For example, if you focus on a broad keyword such as “computers”, this casts a wide net and may potentially give you many visitors, but you will also be competing against the millions of other websites that focus on this keyword. An alternate strategy would be to be more niche, for example “gaming computer re-seller”, which is a lot more specific, but may net you more relevant visitors.

For details on choosing keywords, you can also use Google’s Keyword Planner:


Keywords should also be included in the metadata of the webpage. For example the title as well as the meta tag.

While this does help, it might be less important compared to the earlier days of the Internet. Google, in particular, no longer places relevance on the meta tag, although other search engines such as Baidu do. It is important to regularly check the Webmaster rules for key search engines, as they are also evolving and will affect how you perform SEO.

What’s Next?

Well, SEO is not a one off task and requires ongoing effort. Content generation is ongoing, search engines are continuously evolving their page ranking rules and algorithm, customer preferences and keyword searches are always shifting…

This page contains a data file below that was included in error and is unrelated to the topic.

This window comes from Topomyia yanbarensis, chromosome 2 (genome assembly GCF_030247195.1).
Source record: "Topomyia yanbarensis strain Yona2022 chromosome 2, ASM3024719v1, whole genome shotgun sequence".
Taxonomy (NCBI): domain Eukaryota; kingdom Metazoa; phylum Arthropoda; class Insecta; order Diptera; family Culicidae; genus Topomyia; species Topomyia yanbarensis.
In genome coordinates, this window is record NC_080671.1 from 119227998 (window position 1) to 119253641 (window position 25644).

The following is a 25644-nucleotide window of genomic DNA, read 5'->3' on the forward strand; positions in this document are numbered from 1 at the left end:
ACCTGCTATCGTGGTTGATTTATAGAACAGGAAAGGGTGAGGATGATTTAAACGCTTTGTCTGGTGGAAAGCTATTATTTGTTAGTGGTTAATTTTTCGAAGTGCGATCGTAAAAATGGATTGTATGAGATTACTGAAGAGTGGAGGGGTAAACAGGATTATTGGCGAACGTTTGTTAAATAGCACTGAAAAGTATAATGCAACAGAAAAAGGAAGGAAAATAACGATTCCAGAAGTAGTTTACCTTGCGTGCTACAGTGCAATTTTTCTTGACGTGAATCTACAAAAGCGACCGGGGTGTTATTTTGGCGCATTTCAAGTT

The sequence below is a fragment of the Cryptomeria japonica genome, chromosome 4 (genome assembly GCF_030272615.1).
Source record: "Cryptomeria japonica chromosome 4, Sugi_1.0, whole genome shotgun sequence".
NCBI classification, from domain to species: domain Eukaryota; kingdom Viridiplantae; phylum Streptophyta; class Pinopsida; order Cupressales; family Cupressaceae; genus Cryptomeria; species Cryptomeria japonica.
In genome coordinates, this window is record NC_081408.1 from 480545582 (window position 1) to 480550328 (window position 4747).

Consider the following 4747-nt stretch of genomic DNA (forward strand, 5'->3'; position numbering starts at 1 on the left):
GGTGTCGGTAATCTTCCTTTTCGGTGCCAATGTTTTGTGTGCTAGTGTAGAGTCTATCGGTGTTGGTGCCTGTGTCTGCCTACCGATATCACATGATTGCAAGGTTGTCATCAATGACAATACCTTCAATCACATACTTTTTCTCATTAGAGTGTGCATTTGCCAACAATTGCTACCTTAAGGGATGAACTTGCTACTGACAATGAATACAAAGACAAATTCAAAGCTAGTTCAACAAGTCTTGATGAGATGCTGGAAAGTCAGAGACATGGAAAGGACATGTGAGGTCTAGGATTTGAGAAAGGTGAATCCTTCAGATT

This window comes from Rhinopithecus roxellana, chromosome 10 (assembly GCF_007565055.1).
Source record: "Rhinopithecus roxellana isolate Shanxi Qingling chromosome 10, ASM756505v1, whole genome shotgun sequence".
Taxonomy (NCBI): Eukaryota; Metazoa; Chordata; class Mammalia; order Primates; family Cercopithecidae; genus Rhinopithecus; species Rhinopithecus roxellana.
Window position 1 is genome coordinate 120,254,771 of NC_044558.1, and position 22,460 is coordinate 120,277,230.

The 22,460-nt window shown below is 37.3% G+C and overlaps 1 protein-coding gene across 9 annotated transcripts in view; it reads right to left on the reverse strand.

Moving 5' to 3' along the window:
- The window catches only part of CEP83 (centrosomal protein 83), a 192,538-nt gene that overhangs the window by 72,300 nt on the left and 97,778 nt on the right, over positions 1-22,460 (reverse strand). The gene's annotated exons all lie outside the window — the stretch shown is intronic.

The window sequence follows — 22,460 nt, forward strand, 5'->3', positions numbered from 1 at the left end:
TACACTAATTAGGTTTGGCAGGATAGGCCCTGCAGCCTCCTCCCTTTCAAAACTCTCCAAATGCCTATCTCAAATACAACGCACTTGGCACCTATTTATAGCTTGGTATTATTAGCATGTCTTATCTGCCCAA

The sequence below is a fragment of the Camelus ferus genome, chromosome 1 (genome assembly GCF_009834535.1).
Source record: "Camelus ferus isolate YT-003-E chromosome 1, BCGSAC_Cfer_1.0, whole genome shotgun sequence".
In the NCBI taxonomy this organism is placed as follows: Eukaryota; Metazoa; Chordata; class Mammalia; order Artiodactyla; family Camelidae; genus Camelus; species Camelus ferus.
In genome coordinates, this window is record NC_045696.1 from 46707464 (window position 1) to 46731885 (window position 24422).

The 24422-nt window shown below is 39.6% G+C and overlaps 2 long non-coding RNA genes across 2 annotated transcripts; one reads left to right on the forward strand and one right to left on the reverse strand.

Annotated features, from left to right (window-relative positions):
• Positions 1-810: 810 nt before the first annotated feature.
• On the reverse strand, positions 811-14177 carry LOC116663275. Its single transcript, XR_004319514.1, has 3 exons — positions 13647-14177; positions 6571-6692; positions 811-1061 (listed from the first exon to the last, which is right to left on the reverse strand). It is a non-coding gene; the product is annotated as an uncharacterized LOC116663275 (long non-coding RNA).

Feedback is also crucial in the SEO process. You should be continually reviewing analytics to determine how effective your changes are. Are there more users after targeting different keywords? Has the bounce back rate been decreasing? (i.e. users visit your website and click “Back” immediately, which also lowers your page ranking). All these considerations need to be fed back into your SEO process.

For information on Google Analytics, you can go here:



Despite the simple concept, SEO is a large and often complicated subject. And while I’ve gone through some of the basics, it’s just the tip of the iceberg.

Applying the above fundamentals can already make a big difference in your web presence, but if you need help with your own website, Workeroom has SEO specialists who are available to help you here.

SEO specialist at Workeroom